Join the Political History Reenactors
Reenactor groups currently cover all periods of American history, from the Revolutionary War to WW II and Korea. The first military reenactment is believed to have taken place on the 50th Anniversary of the Battle of Gettysburg. Over 50,000 veterans of the war attended and many of the engagements, including Pickett’s Charge, were reenacted. In 1988, Time magazine estimated there were 50,000 Reenactors in the United States.
While most periods of time, and all our previous wars have their reenacting aficionados, political reenacting is totally ignored! I get the feeling that is about to change. Drastically. Whether a reenactment of Lincoln’s Gettysburg Address or the stirring demands of Reagan’s “Tear Down This Wall” the one thing a political reenactor must master is the signature American political statement. The Tar and Feathering.
The first recorded Tar and Feathering was a punishment decreed by Richard the First in 1191. It continued in Europe and was seized and popularized in colonial America, especially Massachusetts. British Customs Officers seemed to receive the brunt of the punishment, one in particular, John Malcolm was unpopular and hard headed enough to receive it twice before moving back to England. It was so popular even colonial women employed it. One such story is about a woman who named her newborn after a particularly unpopular British Commander, about 170 women gathered, marched to the mother’s house, and presented the mother “with a suit of tar and feathers.” Brian Deming has more history of the sport.
The amount of realism you put into your reenacting depends on the situation and the funding you have available. While pine tar was readily available in colonial days you may have to find a modern replacement. You and your participants may be unwilling to part with your own feather pillows. Historically, when faced with a shortage of pine tar and feathers our patriotic forebears readily made use of alternative products, molasses and cattails for one. Prior planning will be the key to solving your dilemma. Bags of feathers are readily available from any poultry processor and any number of modern adhesives is available in sufficient quantity. You will want to give these some thought, while super glue is a tempting substitute, making up in difficulty of removal for what it lacks in heat during application, it probably dries too quickly to allow the proper level of feather adherence. Note: Do not use fireants or other stinging insects, anaphylactic shock will put an end to your reenactments for at least the duration of your prison sentence.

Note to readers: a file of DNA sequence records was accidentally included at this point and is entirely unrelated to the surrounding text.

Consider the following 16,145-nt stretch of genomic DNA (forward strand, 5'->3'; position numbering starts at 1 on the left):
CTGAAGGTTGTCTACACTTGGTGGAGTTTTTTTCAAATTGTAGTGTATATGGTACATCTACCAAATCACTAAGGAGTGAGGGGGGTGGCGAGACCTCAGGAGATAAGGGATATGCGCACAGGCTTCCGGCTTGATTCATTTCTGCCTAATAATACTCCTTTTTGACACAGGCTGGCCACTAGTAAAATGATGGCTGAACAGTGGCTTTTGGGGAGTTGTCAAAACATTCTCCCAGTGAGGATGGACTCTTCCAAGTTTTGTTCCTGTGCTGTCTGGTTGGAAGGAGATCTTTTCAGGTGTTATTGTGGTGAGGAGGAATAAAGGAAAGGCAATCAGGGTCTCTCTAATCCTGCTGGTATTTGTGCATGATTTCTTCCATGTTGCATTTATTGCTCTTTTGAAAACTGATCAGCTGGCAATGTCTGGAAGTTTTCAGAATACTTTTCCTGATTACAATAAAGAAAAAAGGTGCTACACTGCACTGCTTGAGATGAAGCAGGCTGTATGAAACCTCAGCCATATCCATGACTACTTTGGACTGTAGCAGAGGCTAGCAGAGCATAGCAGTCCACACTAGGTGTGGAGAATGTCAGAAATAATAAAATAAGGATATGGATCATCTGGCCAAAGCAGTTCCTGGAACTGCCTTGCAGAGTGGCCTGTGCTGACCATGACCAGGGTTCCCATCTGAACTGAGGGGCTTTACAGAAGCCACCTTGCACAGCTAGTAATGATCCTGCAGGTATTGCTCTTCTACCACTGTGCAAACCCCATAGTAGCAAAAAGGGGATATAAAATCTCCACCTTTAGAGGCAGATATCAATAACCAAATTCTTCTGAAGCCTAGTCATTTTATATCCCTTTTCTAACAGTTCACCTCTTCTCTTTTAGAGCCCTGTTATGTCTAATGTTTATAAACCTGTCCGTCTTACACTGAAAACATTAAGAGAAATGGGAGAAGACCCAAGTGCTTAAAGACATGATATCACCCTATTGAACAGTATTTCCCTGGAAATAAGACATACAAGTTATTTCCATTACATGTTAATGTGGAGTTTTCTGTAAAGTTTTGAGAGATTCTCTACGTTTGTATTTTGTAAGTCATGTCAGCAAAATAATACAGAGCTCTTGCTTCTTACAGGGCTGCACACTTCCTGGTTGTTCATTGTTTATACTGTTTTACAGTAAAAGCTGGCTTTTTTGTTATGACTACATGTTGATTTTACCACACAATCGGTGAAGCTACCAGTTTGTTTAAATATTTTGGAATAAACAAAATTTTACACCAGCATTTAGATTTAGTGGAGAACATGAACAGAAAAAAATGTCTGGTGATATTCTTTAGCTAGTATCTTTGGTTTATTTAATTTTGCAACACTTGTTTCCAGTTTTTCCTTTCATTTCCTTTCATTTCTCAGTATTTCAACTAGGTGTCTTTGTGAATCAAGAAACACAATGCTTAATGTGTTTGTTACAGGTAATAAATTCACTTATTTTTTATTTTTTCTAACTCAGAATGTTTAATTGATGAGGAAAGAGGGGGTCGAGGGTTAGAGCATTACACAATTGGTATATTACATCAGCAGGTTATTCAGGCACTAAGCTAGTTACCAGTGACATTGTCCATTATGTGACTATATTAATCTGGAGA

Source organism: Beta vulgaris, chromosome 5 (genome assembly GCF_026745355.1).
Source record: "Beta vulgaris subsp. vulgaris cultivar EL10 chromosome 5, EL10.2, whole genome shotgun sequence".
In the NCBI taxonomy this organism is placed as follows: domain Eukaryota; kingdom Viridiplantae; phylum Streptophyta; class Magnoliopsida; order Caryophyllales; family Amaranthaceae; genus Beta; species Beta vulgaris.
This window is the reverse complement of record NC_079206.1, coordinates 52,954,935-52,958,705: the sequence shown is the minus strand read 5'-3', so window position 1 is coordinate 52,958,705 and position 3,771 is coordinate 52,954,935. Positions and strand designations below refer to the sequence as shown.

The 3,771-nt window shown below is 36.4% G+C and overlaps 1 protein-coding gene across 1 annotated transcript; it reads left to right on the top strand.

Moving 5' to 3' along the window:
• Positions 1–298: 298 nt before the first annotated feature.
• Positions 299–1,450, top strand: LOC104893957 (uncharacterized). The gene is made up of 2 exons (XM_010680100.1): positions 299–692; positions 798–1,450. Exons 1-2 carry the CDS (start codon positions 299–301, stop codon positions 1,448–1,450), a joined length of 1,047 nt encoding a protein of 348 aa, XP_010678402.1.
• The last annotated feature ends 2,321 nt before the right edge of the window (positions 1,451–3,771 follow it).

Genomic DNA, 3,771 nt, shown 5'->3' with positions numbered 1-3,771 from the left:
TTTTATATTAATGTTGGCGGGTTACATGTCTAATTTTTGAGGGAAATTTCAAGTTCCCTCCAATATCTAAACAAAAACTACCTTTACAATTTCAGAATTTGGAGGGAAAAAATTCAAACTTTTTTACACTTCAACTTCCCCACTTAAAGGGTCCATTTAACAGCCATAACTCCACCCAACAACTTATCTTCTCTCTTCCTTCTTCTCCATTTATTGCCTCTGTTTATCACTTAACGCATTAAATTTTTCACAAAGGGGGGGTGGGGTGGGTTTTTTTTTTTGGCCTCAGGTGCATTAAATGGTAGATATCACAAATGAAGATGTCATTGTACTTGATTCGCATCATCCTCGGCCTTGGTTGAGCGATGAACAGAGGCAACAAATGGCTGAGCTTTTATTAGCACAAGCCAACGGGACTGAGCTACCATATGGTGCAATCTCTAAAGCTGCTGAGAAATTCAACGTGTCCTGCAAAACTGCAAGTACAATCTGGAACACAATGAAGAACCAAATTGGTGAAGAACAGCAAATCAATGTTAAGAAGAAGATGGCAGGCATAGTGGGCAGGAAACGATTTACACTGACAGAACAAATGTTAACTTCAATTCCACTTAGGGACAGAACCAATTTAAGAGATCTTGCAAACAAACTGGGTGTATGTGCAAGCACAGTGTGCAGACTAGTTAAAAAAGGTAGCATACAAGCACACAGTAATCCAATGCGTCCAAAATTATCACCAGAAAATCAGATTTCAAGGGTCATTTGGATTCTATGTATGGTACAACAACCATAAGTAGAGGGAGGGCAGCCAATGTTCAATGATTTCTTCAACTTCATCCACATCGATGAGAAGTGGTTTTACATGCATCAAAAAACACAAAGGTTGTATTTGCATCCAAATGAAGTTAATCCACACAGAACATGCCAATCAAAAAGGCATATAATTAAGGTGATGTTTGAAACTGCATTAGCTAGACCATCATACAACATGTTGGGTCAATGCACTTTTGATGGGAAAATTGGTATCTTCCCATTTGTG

Your attire is another consideration. While popularized in colonial America the practice continued until at least the 1830s, probably longer in the western territories. The expense of purchasing a set of hose, waist coats and tricorn hats shouldn’t hold you back. Wear what you have and do the best you can. No matter what era you are recreating, don’t wear buckled shoes or western boots. A good pair of running shoes is always recommended, as is identifying preferred escape routes before you arrive on site.
Until political reenacting catches on with the rest of America, you and your group may find yourselves too small to recreate the “Mob Scene” as portrayed in the video above. Don’t let that stop you, teaching people about our glorious American political heritage is far too important to be stopped by minor inconveniences. The “PETA Method” only requires three reenactors, one to throw a bucket full of tar, one to sprinkle the feathers and one to video the event. One or two of these of these events will see membership in your Living History group skyrocket. Small groups can also exploit the “Tar and Feathering in Effigy” method. This allows you to take your time and gives you a chance to practice your tar application in private before embarrassing yourself in public. Once you have practiced sufficiently, take your effigy down to your congress-critter’s office and hang it off the building. Once again, the cameraman will want to be present to record the wide eyed look of appreciation on the face of your history loving elected representative when he comes in for work the next morning. You may want to provide an anonymous tip to the local papers and allow them to share your Living History with the entire city as well.